Those who have been following the patent market know this has been a long war of attrition in the business since the heydays preceding Alice and IPRs and there are just a handful of intermediaries like us left that now account for over 80% of all the deal making that takes place nowadays. In this regard, Richardson Oliver Analytics (ROI) just released their latest report of the Brokered Patent Market, showing that we managed to lose a few more competitors since last year. Richard Lloyd of IAM ran a nice piece on this recently (behind firewall) where I am quoted saying: “Assuming we close all of our deals we will have done a lot more transactions of between $2.5 million and $5 million this year than any time since 2012.” That was 3 weeks ago. In the span of those three short weeks, this business reminded us just how fickle it can be. One of these deals is now dead in the water and two more are on life support… The reality is that so many things must align perfectly for a patent sale to take place – as there is so much subjectivity and uncertainty about both validity and infringement of every single patent – that it is almost a miracle that any deals close at all. According to Kent Richardson of ROI, the best brokers close about 35% of their deals (for the record, we are still well over 50% if you include licenses), which points to a very laborious and very uncertain process.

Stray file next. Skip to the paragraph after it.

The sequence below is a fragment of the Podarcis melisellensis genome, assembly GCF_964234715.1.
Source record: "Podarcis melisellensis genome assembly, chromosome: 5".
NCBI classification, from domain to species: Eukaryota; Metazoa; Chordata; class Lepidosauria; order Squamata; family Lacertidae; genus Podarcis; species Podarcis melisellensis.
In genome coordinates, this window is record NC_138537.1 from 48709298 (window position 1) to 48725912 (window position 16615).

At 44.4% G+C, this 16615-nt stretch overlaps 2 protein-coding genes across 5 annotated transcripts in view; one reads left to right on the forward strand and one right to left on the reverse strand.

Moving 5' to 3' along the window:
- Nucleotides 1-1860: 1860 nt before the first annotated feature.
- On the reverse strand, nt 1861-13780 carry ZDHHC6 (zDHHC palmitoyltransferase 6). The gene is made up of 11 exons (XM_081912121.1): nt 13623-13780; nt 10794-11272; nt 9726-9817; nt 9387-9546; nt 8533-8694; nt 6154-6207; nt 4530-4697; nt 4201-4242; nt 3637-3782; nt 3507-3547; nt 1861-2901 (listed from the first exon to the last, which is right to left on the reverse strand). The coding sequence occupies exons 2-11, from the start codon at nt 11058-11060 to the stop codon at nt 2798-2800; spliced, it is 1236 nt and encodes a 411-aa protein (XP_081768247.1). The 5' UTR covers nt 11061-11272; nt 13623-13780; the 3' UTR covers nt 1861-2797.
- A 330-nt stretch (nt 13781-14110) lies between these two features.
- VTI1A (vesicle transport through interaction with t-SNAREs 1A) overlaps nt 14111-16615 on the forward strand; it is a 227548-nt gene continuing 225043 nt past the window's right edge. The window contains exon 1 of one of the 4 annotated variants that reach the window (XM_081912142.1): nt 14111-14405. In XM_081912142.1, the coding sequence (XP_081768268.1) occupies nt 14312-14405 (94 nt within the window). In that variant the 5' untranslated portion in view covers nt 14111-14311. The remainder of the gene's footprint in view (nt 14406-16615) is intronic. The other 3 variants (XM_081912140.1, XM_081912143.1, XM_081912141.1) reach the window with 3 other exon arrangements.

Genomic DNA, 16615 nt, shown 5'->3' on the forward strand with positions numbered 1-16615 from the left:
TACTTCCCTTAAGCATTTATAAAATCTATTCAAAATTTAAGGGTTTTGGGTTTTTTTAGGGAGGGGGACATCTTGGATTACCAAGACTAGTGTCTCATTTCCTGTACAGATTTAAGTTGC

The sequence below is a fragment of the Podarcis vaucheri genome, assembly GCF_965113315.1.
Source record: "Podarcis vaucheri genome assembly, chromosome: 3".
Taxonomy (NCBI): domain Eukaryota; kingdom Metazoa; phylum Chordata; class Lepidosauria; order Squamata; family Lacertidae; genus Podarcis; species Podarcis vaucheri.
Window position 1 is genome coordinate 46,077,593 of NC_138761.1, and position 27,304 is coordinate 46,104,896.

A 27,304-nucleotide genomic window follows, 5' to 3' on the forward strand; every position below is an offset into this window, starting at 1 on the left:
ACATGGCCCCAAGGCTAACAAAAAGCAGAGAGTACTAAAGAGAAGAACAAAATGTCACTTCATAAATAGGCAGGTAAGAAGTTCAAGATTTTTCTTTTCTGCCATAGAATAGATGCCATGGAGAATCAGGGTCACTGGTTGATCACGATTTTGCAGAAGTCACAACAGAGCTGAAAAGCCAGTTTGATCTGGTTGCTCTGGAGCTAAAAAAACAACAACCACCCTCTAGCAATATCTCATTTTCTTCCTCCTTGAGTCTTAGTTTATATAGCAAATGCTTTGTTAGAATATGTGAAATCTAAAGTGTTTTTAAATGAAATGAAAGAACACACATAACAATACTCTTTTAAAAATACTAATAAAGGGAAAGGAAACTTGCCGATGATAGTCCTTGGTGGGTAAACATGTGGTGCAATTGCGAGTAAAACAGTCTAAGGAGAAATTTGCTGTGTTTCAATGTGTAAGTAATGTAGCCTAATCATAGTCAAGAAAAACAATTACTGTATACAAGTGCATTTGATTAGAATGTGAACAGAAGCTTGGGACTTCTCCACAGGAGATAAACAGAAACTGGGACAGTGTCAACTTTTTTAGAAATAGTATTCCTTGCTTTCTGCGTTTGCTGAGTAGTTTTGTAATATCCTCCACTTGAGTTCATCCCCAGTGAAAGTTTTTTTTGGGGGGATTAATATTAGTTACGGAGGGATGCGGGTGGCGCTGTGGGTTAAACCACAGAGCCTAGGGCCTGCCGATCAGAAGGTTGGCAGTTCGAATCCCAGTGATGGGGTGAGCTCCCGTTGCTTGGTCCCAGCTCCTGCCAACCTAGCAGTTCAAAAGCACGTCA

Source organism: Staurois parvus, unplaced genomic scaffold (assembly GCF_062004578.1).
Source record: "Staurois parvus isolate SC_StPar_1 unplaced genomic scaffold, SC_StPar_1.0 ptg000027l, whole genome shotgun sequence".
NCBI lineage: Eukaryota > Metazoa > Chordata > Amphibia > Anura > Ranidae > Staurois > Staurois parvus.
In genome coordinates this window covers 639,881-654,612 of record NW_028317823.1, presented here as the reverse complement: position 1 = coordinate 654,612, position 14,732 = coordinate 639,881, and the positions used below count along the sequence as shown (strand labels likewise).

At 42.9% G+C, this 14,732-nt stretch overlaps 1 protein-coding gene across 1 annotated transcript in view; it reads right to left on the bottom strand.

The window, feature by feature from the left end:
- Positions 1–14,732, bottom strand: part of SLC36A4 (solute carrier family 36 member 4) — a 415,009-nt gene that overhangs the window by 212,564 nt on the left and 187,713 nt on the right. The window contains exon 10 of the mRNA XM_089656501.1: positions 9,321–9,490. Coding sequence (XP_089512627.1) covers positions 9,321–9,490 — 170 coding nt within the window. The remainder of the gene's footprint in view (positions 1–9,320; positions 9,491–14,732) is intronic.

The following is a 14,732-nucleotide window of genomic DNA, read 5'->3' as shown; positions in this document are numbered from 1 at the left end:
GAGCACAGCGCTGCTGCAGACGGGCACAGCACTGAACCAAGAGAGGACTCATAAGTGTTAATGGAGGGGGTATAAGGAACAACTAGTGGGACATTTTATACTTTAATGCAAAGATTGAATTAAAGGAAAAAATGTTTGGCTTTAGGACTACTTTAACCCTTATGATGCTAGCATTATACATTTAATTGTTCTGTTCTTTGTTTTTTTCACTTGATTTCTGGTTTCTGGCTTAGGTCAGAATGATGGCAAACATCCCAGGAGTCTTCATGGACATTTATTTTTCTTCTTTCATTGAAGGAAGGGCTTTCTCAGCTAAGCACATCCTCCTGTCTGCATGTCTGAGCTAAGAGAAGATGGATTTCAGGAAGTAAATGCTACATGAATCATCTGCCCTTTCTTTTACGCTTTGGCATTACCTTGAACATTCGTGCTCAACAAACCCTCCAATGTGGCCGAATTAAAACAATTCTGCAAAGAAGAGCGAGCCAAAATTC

Overall, while the asking price for ALL patents currently for sale account for about $36B, only a small fraction of those will close and the sale price will on average be about a third lower than the asking price.
It is also very important to understand that while there is a lot of price elasticity in patents (i.e. the floor is truly $0), the price per patent also decreases significantly with volume, which is consistent with the rule that only 5-10% of the patents in any portfolio are the real deal drivers and other assets will be significantly discounted.
Other highlights from the report include the significant shift in technologies driving deals. Deal size as a whole has not changed much since 2019 (it is a little down, as per below), but it is the change in technology focus that is interesting.
Indeed, high-tech now accounts for much fewer deals overall than it used to (see table below) and we see lower “Alice risk” patent categories such as hardware increase as a result.
Even more importantly, there are now a lot more NPEs than operating companies buying.
Finally, from our own discussions with buyers, it is clear that COVID has played a role (as we would expect). Many corporations have slashed their patent acquisition budgets, assuming they had one to start with.
On the other hand, increasingly more large tech companies understand that the friendly environment they have enjoyed for the last 7 years is now changing and they are more willing to entertain earlier licensing discussions, meaning before they get sued. What a novel concept! For patent brokers though, survival has been a tale of perseverance and constant adaptation to this new environment, which explains why only a few of us are still practicing our trade today. Want to become a millionaire?